Also, take note that the encryption feature is still there, though the limitations in the free plan include connecting to one location in the US and having limited streaming options and speed.

                                                      Buy this VPN.

                                                      8. TunnelBear

                                                      As unusual as a name choice for an online security protection service can be, TunnelBear is nothing short of incredible. It makes our list of the best VPNs for various reasons.

                                                      The biggest one is that the company goes through a yearly security audit. This is notable because many VPNs don’t bother about independent audits to ensure their systems are secure and safe from any issues. This is critical as VPNs have gotten some bad reputation over the years, as TunnelBear has noted in their post about their security audit.[4] The fact that they are doing this annually ensures that nothing is being compromised.

                                                      Furthermore, TunnelBear offers limited services for free, but even their paid plans are pretty cheap. For individuals, you’re merely paying $3.33 per month. The only catch is that you can connect five devices regardless of which paid plan you pick.

                                                      Buy this VPN.

                                                      9. Norton

                                                      Norton has been on the security scene for some time, and it’s actually one of the founders of the internet security industry. It started with virus and malware protection in 1991 and has since branched off to other sectors as the industry has shifted.

                                                      As you might expect from a company that’s been around for a long time, Norton provides excellent services, and a few of their other services have gone into the VPN package. In reality, Norton is the only one thus far to offer a password manager with their VPN services. They provide 50GB of cloud storage as well.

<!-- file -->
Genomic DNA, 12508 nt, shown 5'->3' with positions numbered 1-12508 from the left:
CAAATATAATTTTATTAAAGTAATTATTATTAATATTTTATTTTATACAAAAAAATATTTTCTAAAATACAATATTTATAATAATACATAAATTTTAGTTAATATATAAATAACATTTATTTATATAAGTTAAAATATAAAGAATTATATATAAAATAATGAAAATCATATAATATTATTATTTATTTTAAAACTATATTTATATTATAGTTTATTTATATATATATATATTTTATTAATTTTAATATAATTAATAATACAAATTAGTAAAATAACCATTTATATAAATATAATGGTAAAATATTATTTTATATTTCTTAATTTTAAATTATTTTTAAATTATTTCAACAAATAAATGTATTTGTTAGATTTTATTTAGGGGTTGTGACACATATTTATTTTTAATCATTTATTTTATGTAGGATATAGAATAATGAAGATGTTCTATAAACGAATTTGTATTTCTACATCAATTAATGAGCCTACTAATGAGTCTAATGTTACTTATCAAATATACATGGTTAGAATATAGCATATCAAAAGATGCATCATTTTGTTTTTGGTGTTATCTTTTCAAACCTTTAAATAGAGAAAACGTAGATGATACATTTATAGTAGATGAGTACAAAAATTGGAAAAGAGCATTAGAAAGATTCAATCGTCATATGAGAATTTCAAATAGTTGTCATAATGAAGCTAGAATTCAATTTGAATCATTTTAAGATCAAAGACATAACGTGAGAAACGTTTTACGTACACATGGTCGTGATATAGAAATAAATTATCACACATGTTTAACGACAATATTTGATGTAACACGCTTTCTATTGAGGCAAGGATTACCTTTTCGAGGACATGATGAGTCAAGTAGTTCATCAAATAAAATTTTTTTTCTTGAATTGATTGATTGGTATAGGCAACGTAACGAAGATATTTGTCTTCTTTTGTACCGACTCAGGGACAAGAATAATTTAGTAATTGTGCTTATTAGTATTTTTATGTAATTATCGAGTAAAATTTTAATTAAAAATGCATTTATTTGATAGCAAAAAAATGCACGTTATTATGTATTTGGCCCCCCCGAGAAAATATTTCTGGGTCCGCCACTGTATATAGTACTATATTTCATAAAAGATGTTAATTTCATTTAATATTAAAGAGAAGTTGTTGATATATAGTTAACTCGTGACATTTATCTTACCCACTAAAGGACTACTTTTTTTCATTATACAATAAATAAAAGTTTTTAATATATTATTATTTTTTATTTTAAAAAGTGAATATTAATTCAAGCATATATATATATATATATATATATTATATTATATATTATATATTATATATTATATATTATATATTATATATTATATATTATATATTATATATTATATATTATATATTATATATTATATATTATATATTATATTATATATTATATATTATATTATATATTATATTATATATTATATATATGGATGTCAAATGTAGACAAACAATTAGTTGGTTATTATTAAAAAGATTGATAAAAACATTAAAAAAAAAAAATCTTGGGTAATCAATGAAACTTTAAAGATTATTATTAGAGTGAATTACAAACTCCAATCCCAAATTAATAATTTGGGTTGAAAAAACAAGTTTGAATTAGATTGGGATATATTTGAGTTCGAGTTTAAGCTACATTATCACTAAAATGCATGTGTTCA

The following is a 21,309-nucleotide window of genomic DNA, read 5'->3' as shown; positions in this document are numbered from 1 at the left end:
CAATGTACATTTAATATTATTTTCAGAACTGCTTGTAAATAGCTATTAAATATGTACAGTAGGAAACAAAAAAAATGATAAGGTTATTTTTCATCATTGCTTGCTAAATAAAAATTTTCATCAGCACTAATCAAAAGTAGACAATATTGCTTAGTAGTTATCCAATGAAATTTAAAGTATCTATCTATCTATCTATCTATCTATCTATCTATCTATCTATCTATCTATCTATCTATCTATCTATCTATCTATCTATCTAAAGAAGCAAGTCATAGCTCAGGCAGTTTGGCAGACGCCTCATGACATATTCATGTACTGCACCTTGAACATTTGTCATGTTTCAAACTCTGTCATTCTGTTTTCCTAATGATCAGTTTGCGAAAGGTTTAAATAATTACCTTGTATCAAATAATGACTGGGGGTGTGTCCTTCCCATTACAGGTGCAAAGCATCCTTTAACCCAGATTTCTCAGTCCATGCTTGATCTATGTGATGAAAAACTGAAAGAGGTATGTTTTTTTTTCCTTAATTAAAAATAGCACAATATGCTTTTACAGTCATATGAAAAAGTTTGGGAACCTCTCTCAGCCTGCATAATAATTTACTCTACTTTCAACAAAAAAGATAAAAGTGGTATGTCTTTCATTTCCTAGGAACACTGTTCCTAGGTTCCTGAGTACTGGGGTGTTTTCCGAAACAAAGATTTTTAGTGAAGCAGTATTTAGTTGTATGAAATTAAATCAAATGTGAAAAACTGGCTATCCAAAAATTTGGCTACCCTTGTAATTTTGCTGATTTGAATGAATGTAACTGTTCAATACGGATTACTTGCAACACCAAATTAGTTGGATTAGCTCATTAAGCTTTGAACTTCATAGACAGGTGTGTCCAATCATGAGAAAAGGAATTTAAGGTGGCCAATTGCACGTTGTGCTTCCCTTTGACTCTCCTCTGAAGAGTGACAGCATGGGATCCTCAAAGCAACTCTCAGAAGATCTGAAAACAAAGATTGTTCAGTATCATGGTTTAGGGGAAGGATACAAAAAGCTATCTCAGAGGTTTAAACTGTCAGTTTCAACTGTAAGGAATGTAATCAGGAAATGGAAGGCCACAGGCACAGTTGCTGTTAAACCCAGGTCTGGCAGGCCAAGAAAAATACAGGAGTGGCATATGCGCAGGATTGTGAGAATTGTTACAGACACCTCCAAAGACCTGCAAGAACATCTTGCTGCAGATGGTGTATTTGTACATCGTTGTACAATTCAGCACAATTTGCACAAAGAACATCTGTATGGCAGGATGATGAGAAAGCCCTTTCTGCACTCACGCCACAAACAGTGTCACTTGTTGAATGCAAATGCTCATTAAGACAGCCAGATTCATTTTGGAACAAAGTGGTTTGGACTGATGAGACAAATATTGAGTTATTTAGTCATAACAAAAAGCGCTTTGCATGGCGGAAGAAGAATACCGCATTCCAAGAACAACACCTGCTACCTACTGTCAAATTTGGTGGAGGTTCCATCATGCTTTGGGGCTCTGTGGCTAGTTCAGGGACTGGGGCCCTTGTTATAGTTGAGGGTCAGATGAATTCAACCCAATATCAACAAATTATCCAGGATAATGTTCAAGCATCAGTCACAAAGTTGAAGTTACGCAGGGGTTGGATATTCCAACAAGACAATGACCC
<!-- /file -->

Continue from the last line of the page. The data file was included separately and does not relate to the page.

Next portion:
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                                                      Norton has one of the cheapest VPNs, considering you can get their deluxe plan at $49.99 per year. That comes up to roughly $4.17 a month. It might be slightly higher than other equivalent plans, but you get a lot of extra value that makes it worth the price.

                                                      Buy this VPN.

                                                      10. StrongVPN

                                                      The final VPN we want to cover is StrongVPN. Like many others, it’s great at blocking unnecessary web traffic and providing a fast and simple solution to navigating the internet without any hindrance.

                                                      StrongVPN has over 900 servers. It is available in more than 30 countries and compatible with all devices. Beyond that, the only notable selling point it has compared to others is that it also offers Sugarsync services and 250GB of storage, irrespective of your chosen plan.

                                                      As for the pricing, their year-long plan costs $5.83 a month, while their month-long one is $10.

                                                      Buy this VPN.

                                                      Bottom Line

                                                      Getting online protection is important these days, and companies recognize this.

                                                      With more hacks and breaches occurring every single day, the best VPNs can provide an excellent haven for many people who value their security and privacy.

                                                      We hope that by putting together this list, you’ll be able to find the best VPN that you can trust and enjoy using. As you can see, there are several great options with no real wrong one out there. Pick the VPN that’s best for you.

                                                      Featured photo credit: Petter Lagson via unsplash.com

                                                      Reference